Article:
Amid outrage over a huge boost in property assessments, Fulton County is rescinding appraisals for residential properties and asking the state legislature for new laws to prevent a repeat of the pain in 2018.
Hundreds of residents attended recent public meetings about the assessments to express frustration over the increases and what some see as a lack of transparency.
David Crest, a Buckhead resident, argued at a June 19 town hall meeting that all the information assessors use to appraise properties needs to available. “It’s hard to make appeals when we don’t have the information we need, and they owe it to us,” said Crest, whose property value went up 32 percent.
But residents are also grateful that Fulton County is holding the town hall meetings and giving residents an outlet to express frustration.
“I think they really are listening to us and all they can really do right now is listen,” said Diane Buckler, a Sandy Springs resident whose property value increased by 43 percent this year.
The Fulton County Board of Commissioners voted unanimously June 21 to rescind 2017 property tax appraisals and instead use 2016 appraisals.
The resolution passed by the board directs the Board of Assessors to use the 2016 valuations with some modifications to include new construction. Commercial properties will be assessed at 2017 levels.
This move means residents will face sharply increased appraisals next year unless the General Assembly acts, said Commissioner Lee Morris, who represents parts of Sandy Springs and all of Buckhead.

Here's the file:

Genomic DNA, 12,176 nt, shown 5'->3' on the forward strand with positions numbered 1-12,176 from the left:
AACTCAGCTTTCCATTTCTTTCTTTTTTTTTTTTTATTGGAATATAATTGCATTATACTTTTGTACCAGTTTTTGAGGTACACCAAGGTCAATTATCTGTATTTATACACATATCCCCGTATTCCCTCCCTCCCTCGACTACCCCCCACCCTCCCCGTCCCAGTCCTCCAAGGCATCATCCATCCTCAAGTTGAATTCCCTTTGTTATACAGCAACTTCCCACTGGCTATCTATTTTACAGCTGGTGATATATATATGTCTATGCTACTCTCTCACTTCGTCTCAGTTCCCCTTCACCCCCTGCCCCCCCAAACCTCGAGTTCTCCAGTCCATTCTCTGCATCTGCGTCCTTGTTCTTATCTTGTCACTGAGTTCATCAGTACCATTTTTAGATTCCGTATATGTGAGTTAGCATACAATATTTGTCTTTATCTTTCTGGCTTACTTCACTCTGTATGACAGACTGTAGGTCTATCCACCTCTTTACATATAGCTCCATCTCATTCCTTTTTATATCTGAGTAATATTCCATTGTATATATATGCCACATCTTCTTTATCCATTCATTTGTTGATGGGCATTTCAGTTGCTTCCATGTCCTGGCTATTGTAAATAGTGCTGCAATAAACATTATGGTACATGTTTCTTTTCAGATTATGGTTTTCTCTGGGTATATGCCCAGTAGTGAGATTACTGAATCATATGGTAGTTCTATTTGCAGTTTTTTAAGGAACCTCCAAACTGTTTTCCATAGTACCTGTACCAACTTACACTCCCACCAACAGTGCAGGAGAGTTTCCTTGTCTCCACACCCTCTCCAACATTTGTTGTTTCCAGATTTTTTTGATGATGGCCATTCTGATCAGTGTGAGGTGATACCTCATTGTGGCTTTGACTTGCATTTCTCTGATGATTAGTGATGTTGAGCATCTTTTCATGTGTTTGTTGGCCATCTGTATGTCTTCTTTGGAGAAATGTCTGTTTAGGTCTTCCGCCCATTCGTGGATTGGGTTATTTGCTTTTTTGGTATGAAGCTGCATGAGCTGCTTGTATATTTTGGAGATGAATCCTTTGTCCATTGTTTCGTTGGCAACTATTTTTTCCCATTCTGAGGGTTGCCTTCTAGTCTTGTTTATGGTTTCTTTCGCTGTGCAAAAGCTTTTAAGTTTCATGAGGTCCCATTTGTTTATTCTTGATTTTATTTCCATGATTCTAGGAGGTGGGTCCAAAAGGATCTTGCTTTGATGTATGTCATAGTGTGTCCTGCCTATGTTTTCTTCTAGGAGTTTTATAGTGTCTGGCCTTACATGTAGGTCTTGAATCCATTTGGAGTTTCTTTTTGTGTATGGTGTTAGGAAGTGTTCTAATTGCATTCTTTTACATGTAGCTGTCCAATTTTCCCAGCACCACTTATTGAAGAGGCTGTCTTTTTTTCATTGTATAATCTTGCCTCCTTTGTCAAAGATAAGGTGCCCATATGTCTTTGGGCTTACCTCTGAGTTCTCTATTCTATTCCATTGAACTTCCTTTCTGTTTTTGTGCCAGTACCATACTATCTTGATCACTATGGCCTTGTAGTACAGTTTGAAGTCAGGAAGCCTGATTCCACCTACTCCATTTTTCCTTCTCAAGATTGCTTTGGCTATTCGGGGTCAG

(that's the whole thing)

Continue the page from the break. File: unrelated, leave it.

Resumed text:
When asked what will happen with the appraisals in 2018, Morris laughed and said, “That’s a great question.”
The decision essentially passes the buck to the state legislature to solve the problem. Commissioners are hoping the legislators are able to create a cap on the percentage increase of appraisals and exemptions the county doesn’t have the power to create, such as breaks for seniors. The increased valuations could also be spread out over a few years instead of applied all at once, Morris said.
State Rep. Deborah Silcox, whose district includes parts of Sandy Springs and Buckhead, attended a June 19 town hall meeting on the appraisals and said legislators are aware of the tax increases and will try to address them in the next legislative session.
New assessments that will use 2016 numbers for residential properties will be mailed out in August. A new 45-day appeal period will begin when property owners receive them. State Rep. Wendell Willard (R-Sandy Springs), who is also the Sandy Springs city attorney, said property owners concerned about the original 2017 assessments should still appeal them in case the 1880s-era law the Board of Commissioners used to justify using 2016 numbers is challenged. That current appeal period runs through July 10.
The vote to rescind the 2017 appraisals comes after residents voiced frustration over higher property valuations for tax purposes and what they see as a lack of transparency in the Board of Assessor’s office. Over 200 residents came to two town hall meetings held by Fulton County officials in Buckhead and Sandy Springs to ask questions and express concerns.
One was held in the Buckhead Library on June 14, and one at St. Dunstan’s Episcopal Church near the Sandy Springs and Buckhead border on June 19.